Elizabeth Ruth Obbard retells The
Interior Castle by St Teresa of Avila
Catherine Pickford relishes the positive
power of learning to lament
Similarly, Jesus assures us that, even when we cannot see it,
God's Kingdom is steadily growing, as from a tiny mustard seed.
Christians live by faith and not by sight. Equally, yeast works
unseen to make bread happen. Jesus compares the Kingdom of God to
the yeast rather than the bread, thus making God's Kingdom the
invisible catalyst for growth rather than the finished product.
That is dynamic.
Jesus spoke, memorably, of the stones crying out (groaning in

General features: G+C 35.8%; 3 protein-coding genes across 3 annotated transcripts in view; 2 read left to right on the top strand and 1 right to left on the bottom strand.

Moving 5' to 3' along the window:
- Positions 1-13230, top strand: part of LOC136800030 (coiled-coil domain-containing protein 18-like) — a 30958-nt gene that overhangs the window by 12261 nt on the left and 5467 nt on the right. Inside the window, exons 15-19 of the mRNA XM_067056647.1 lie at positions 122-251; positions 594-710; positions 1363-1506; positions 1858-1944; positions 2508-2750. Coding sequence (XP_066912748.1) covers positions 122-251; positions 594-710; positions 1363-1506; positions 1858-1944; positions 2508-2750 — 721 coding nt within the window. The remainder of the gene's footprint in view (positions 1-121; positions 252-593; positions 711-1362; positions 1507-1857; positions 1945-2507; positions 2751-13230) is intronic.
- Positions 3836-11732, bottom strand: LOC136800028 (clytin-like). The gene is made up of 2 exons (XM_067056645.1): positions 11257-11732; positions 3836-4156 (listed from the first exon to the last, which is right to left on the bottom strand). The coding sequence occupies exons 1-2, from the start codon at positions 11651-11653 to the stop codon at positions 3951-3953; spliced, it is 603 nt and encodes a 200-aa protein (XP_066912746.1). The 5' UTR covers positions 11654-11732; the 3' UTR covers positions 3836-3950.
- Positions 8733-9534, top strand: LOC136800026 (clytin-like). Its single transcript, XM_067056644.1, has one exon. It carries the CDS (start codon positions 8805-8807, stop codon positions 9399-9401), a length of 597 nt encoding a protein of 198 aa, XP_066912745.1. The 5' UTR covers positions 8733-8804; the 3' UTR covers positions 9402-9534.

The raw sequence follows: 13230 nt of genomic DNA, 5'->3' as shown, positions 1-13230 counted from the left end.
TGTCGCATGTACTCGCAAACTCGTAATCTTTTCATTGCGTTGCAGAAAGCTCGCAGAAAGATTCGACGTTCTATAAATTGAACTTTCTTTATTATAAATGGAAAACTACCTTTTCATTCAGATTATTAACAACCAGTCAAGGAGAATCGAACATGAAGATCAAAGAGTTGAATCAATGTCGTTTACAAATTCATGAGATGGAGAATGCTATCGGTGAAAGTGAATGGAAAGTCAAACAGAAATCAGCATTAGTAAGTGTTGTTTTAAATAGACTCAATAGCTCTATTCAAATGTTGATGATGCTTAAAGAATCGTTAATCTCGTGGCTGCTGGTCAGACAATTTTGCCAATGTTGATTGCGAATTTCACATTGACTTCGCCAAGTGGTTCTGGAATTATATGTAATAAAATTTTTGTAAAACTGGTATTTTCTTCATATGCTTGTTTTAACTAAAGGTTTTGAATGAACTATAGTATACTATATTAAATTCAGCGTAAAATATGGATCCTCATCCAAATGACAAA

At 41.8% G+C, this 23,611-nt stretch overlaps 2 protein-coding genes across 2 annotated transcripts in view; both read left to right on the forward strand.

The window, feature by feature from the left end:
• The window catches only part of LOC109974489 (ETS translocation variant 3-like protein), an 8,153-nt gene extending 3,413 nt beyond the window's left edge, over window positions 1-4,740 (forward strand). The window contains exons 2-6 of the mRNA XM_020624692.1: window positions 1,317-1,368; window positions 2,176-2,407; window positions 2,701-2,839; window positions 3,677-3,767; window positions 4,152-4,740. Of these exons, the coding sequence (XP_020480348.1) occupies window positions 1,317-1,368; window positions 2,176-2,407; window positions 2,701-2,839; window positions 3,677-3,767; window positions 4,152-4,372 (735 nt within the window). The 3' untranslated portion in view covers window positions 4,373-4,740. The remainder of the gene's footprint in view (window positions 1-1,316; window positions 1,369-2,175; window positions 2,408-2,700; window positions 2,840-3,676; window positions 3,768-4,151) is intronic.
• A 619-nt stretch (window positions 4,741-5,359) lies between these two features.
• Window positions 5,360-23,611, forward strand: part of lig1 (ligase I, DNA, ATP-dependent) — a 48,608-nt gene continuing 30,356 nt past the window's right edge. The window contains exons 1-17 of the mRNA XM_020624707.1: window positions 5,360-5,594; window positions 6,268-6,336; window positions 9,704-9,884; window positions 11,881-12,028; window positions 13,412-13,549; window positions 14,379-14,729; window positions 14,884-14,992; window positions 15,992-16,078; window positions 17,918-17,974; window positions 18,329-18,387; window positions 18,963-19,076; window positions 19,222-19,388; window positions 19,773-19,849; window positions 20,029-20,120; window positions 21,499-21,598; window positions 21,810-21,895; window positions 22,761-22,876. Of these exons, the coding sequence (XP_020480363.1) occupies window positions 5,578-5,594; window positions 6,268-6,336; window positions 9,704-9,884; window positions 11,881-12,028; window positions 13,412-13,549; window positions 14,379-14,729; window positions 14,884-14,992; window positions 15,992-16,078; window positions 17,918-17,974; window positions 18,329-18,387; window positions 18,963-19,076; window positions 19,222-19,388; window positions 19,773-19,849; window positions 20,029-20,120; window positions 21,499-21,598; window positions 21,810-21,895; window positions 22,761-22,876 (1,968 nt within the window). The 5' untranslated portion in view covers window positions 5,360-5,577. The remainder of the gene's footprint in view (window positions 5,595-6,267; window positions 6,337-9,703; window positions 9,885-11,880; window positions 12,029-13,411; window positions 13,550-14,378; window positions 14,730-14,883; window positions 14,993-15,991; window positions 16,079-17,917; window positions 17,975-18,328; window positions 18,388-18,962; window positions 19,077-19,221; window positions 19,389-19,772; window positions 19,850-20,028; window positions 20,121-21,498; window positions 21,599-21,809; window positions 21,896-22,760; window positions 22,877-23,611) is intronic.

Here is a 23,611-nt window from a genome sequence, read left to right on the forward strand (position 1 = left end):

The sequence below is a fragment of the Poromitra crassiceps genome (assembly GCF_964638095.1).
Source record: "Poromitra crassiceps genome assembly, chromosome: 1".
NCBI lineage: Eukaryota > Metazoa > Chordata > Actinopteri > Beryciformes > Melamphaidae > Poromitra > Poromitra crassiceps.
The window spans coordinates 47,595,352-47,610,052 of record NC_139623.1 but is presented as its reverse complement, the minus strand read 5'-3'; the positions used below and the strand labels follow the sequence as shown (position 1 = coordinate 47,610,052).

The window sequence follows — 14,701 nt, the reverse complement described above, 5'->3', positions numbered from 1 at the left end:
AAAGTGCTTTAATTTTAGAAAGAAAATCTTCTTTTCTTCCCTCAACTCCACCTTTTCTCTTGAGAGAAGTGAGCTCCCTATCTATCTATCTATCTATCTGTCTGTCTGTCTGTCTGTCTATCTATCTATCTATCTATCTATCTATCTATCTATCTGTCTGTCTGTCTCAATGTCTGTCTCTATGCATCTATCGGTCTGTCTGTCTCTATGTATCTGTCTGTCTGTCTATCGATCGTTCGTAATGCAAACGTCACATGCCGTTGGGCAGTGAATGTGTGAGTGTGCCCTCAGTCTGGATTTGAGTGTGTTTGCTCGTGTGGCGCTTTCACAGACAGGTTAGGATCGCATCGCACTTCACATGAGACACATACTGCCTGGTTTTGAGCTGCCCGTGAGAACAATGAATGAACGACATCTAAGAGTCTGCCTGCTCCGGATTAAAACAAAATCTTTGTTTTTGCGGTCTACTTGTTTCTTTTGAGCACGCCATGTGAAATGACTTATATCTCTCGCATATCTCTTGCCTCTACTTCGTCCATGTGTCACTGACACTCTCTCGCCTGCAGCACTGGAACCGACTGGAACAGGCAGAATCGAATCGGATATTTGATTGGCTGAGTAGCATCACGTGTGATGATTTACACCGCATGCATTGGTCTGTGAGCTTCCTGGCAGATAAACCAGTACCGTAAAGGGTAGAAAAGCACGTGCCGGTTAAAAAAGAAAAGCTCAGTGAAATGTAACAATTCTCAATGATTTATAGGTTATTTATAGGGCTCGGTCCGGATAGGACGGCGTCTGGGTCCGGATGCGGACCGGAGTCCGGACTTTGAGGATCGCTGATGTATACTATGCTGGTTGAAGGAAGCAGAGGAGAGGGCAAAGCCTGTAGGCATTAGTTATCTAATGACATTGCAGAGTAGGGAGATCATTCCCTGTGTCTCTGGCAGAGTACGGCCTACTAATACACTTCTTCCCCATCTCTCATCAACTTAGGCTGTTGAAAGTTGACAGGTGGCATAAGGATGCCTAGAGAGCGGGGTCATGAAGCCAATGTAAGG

labour pains and hope?) if people were silent when the Messiah came
bringing redemption. Can we hear the cries of the ravaged earth and
the people who suffer on it? Do we respond with action?
Obbard introduces The Interior
In difficult times, try to think of others'
needs, Catherine Pickford suggests - and
use these words
James Hawkey reflects on the Westminster
Abbey vigil next month
James Steven looks at issues that arise in
compiling centenary services locally
Rosalind Brown: If the parable of the sower is
about nothing else - and it is about other things, too, as Jesus
explained - it is about the need for disciples to probe what God is
saying in the midst of ordinariness.
Why come? So that Jesus can give rest. But Jesus says more:
"Take my yoke upon you and learn from me." Rest is part of what
Jesus offers people who come to him, but so, too, is the
opportunity to keep in step and learn from him.
Ted Harrison searches for the numinous in